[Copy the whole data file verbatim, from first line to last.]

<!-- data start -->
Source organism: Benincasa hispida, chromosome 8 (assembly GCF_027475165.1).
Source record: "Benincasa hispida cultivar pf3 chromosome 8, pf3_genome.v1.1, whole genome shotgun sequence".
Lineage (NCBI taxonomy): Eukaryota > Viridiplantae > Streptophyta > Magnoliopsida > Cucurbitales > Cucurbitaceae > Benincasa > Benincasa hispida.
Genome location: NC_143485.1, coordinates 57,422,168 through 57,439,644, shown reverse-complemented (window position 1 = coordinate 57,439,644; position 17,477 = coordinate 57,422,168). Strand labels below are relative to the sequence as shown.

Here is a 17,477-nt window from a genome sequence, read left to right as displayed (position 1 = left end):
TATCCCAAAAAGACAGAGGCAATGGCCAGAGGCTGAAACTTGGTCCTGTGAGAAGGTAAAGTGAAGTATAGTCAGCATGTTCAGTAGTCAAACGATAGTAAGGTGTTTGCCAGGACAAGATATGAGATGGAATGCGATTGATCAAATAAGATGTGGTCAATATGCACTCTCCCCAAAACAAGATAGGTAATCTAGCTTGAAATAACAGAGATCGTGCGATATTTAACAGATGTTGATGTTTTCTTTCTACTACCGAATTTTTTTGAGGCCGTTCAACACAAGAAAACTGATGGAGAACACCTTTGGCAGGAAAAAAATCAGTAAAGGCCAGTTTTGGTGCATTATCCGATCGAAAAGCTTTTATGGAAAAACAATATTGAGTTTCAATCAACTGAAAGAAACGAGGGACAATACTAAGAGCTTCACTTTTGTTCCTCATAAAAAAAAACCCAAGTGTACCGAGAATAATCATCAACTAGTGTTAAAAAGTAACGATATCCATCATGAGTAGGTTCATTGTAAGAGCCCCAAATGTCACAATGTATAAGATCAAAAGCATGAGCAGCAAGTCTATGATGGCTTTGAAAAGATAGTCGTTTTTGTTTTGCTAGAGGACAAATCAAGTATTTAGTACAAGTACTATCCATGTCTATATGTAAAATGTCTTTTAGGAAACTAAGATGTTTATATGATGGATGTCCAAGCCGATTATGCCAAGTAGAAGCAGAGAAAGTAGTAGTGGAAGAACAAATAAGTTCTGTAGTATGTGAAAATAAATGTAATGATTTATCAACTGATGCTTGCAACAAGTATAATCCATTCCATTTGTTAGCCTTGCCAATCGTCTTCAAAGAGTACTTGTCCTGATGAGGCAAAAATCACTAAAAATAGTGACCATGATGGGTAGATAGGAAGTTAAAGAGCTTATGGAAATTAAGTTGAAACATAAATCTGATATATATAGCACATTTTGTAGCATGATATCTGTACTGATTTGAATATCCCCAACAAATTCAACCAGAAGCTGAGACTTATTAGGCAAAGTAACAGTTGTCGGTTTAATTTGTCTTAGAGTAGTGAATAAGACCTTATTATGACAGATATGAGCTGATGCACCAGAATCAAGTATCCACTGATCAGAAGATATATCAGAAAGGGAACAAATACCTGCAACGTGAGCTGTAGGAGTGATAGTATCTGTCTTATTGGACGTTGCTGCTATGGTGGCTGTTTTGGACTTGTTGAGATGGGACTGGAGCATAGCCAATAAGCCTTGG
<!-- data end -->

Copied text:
Source organism: Benincasa hispida, chromosome 8 (assembly GCF_027475165.1).
Source record: "Benincasa hispida cultivar pf3 chromosome 8, pf3_genome.v1.1, whole genome shotgun sequence".
Lineage (NCBI taxonomy): Eukaryota > Viridiplantae > Streptophyta > Magnoliopsida > Cucurbitales > Cucurbitaceae > Benincasa > Benincasa hispida.
Genome location: NC_143485.1, coordinates 57,422,168 through 57,439,644, shown reverse-complemented (window position 1 = coordinate 57,439,644; position 17,477 = coordinate 57,422,168). Strand labels below are relative to the sequence as shown.

Here is a 17,477-nt window from a genome sequence, read left to right as displayed (position 1 = left end):
TATCCCAAAAAGACAGAGGCAATGGCCAGAGGCTGAAACTTGGTCCTGTGAGAAGGTAAAGTGAAGTATAGTCAGCATGTTCAGTAGTCAAACGATAGTAAGGTGTTTGCCAGGACAAGATATGAGATGGAATGCGATTGATCAAATAAGATGTGGTCAATATGCACTCTCCCCAAAACAAGATAGGTAATCTAGCTTGAAATAACAGAGATCGTGCGATATTTAACAGATGTTGATGTTTTCTTTCTACTACCGAATTTTTTTGAGGCCGTTCAACACAAGAAAACTGATGGAGAACACCTTTGGCAGGAAAAAAATCAGTAAAGGCCAGTTTTGGTGCATTATCCGATCGAAAAGCTTTTATGGAAAAACAATATTGAGTTTCAATCAACTGAAAGAAACGAGGGACAATACTAAGAGCTTCACTTTTGTTCCTCATAAAAAAAAACCCAAGTGTACCGAGAATAATCATCAACTAGTGTTAAAAAGTAACGATATCCATCATGAGTAGGTTCATTGTAAGAGCCCCAAATGTCACAATGTATAAGATCAAAAGCATGAGCAGCAAGTCTATGATGGCTTTGAAAAGATAGTCGTTTTTGTTTTGCTAGAGGACAAATCAAGTATTTAGTACAAGTACTATCCATGTCTATATGTAAAATGTCTTTTAGGAAACTAAGATGTTTATATGATGGATGTCCAAGCCGATTATGCCAAGTAGAAGCAGAGAAAGTAGTAGTGGAAGAACAAATAAGTTCTGTAGTATGTGAAAATAAATGTAATGATTTATCAACTGATGCTTGCAACAAGTATAATCCATTCCATTTGTTAGCCTTGCCAATCGTCTTCAAAGAGTACTTGTCCTGATGAGGCAAAAATCACTAAAAATAGTGACCATGATGGGTAGATAGGAAGTTAAAGAGCTTATGGAAATTAAGTTGAAACATAAATCTGATATATATAGCACATTTTGTAGCATGATATCTGTACTGATTTGAATATCCCCAACAAATTCAACCAGAAGCTGAGACTTATTAGGCAAAGTAACAGTTGTCGGTTTAATTTGTCTTAGAGTAGTGAATAAGACCTTATTATGACAGATATGAGCTGATGCACCAGAATCAAGTATCCACTGATCAGAAGATATATCAGAAAGGGAACAAATACCTGCAACGTGAGCTGTAGGAGTGATAGTATCTGTCTTATTGGACGTTGCTGCTATGGTGGCTGTTTTGGACTTGTTGAGATGGGACTGGAGCATAGCCAATAAGCCTTGG